Dear Dr. Laura, 

I am commenting to your subject of self-harm. I have engaged in self harm in the past. It is an issue I still struggle with. I have not cut since February 1, 2013. For me, it is a quick way to relieve intense emotional pain. The physical pain numbs out the emotional pain. Then sometimes I will feel great relief or nothing. I also seem to feel the need to have an injury. When I have a scar that is healing I feel safer. It’s like if I’m hurt maybe I won’t be hurt more. Also it is a visible representation of how bad I sometimes feel. I am seeing a therapist to work on these issues. She has helped a great deal. She is helping me work through the trauma of childhood sexual and physical abuse.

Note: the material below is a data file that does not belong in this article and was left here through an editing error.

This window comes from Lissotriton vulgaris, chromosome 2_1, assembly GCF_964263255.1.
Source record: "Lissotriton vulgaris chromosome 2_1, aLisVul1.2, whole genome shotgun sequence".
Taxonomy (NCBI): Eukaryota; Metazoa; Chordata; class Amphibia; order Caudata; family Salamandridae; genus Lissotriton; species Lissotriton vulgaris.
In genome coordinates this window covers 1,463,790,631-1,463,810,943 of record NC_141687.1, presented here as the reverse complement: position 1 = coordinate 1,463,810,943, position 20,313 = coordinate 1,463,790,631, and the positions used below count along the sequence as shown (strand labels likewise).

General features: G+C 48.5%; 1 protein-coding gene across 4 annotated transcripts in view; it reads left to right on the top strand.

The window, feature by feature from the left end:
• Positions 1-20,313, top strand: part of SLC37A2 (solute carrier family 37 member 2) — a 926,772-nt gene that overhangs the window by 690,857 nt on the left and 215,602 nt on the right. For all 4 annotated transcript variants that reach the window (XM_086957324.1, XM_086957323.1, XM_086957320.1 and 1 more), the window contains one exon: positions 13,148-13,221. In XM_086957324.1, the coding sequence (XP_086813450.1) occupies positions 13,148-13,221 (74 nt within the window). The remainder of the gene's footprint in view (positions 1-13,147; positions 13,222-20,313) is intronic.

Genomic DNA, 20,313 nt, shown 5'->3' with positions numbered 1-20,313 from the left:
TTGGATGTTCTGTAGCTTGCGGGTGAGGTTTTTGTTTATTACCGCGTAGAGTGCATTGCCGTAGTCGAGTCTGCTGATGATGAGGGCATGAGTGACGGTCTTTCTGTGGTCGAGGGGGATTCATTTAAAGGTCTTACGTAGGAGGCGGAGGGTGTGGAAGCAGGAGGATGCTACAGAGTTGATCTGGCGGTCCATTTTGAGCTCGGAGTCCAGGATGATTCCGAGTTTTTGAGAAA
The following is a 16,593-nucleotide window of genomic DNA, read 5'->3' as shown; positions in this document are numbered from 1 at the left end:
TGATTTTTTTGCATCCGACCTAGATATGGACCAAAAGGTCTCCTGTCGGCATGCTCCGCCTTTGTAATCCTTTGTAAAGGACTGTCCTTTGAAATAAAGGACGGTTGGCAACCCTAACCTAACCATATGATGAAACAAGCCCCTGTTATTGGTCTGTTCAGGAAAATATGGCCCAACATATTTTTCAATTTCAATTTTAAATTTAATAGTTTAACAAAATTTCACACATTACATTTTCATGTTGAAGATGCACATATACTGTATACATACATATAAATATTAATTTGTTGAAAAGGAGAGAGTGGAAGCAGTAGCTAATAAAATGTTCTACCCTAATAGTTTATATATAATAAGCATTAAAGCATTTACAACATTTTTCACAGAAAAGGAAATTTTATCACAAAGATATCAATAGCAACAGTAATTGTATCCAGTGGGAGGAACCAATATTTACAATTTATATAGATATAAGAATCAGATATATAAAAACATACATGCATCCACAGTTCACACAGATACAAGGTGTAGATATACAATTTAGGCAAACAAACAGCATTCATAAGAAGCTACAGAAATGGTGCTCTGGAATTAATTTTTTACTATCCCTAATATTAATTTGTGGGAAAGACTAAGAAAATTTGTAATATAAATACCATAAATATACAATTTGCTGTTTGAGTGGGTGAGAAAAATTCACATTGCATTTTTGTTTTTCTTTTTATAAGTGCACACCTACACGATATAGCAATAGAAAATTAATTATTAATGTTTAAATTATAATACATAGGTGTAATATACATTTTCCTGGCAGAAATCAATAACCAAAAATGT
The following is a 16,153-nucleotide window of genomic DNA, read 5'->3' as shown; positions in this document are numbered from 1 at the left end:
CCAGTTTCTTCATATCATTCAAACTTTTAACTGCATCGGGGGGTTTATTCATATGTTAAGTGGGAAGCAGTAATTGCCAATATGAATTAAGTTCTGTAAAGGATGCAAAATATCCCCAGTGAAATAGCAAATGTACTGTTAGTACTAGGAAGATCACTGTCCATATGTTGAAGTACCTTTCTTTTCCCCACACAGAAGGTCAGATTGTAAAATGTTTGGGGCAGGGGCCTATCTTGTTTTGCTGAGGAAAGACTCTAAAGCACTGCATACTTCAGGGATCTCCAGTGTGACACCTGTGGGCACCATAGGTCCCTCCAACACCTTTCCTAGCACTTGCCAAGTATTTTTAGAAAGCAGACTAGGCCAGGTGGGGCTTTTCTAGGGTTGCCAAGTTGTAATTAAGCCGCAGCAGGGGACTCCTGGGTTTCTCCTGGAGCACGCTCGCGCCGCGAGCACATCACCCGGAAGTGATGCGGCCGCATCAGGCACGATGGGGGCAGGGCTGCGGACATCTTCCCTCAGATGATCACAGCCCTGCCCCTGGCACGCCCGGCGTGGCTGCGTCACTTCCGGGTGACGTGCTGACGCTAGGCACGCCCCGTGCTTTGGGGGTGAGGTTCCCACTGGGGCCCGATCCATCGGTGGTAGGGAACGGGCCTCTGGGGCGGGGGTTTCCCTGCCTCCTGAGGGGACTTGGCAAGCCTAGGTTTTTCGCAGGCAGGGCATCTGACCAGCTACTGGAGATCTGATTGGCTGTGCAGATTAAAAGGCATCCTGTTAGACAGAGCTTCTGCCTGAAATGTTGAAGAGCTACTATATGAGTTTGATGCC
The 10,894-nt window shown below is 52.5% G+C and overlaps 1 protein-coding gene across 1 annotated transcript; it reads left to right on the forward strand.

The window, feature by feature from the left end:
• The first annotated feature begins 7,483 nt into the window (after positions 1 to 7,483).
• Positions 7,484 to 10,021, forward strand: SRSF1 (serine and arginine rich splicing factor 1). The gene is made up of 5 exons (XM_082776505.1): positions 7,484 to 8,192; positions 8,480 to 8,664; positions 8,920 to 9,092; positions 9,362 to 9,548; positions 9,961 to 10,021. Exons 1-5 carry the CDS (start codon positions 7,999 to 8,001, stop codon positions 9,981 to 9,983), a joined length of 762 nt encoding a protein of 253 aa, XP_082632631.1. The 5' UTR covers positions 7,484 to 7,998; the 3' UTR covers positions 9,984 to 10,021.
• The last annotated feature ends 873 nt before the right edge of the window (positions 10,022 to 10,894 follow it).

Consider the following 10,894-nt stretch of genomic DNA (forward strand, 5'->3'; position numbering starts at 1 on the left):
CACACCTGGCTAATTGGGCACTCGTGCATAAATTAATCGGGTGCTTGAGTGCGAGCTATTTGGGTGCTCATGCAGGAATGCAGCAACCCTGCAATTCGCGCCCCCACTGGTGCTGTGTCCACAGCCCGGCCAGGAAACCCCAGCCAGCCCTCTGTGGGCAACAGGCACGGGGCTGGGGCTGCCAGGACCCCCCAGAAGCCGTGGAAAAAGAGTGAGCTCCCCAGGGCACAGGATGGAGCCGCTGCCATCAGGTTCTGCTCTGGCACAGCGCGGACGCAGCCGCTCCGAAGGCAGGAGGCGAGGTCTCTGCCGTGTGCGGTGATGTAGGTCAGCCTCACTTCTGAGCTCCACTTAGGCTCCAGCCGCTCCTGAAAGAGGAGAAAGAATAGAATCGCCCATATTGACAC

I think that sometimes pop culture can sensationalize self-injury. This is sad because it can dull people to the true problem that this kind of behavior indicates. It also may give teens the suggestion and idea that hurting themselves may make them feel better. Like many problematic behaviors, self-injury is addictive. Once it becomes a perceived solution to emotional pain it is hard to think of other ways to truly comfort and resolve the issues. Self-harm is a quick fix. The obsession and compulsion is much the same as that with drugs or alcohol, which I have also struggled with. The good news though is that people can heal and recover if they are willing to do the work and maintain their recovery. 

Thank you for bringing up this important topic. 

Crystal


Original Source


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